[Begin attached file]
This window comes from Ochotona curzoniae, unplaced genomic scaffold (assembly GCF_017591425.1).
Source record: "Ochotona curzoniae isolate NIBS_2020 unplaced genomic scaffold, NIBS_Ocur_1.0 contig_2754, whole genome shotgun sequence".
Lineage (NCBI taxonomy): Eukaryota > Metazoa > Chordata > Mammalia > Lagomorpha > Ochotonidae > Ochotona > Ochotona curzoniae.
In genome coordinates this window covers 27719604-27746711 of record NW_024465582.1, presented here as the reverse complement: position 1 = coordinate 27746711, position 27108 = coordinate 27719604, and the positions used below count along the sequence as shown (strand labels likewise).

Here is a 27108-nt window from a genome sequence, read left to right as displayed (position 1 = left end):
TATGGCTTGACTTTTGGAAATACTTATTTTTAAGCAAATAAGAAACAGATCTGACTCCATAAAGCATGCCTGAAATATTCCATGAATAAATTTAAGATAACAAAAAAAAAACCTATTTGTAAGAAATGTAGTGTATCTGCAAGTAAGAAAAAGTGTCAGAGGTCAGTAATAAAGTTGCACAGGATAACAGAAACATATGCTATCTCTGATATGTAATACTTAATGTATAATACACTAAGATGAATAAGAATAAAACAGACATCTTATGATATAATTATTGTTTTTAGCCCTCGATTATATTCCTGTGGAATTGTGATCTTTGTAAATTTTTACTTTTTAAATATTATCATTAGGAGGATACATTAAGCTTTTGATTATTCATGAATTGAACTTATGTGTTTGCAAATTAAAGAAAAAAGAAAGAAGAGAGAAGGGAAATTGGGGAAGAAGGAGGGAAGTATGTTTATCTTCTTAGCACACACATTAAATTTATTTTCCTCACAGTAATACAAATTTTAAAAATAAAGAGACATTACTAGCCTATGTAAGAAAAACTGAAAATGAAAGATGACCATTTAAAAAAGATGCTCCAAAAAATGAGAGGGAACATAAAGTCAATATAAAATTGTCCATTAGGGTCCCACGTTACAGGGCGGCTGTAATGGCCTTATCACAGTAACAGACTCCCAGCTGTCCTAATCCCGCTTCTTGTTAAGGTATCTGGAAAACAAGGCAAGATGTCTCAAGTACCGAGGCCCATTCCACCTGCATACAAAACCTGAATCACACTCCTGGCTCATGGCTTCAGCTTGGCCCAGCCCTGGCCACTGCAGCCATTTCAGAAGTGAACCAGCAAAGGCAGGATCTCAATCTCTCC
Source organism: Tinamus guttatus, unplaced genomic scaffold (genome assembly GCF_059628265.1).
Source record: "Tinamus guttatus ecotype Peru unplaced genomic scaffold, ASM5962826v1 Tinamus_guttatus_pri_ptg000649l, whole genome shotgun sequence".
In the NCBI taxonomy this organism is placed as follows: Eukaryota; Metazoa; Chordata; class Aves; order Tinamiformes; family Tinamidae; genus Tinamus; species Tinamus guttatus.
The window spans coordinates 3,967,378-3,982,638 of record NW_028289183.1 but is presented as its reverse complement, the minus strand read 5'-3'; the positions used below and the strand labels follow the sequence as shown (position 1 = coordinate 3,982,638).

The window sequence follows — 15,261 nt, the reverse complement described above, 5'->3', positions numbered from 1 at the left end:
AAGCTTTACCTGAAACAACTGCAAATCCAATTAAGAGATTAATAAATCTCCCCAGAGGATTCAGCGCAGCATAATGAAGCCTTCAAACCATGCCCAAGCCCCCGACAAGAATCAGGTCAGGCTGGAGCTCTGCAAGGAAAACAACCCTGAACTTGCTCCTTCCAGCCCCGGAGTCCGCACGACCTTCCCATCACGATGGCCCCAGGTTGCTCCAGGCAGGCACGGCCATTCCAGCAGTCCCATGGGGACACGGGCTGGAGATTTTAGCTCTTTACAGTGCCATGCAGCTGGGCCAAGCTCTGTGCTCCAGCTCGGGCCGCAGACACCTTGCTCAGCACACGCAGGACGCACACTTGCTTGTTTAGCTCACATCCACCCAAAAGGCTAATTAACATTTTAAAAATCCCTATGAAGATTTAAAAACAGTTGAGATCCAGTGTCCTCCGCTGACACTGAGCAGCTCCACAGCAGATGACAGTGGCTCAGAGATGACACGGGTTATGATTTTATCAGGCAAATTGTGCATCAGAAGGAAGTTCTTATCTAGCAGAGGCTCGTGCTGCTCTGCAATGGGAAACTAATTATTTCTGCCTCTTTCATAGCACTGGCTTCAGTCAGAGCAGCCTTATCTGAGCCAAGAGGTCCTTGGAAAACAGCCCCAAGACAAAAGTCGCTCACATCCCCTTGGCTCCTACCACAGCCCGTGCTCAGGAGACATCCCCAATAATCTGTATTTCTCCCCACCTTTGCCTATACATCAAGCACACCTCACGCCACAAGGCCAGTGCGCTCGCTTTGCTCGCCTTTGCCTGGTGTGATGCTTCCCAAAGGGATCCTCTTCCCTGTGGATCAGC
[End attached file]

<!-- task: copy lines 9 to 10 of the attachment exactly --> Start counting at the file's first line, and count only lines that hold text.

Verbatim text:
In the NCBI taxonomy this organism is placed as follows: Eukaryota; Metazoa; Chordata; class Aves; order Tinamiformes; family Tinamidae; genus Tinamus; species Tinamus guttatus.
The window spans coordinates 3,967,378-3,982,638 of record NW_028289183.1 but is presented as its reverse complement, the minus strand read 5'-3'; the positions used below and the strand labels follow the sequence as shown (position 1 = coordinate 3,982,638).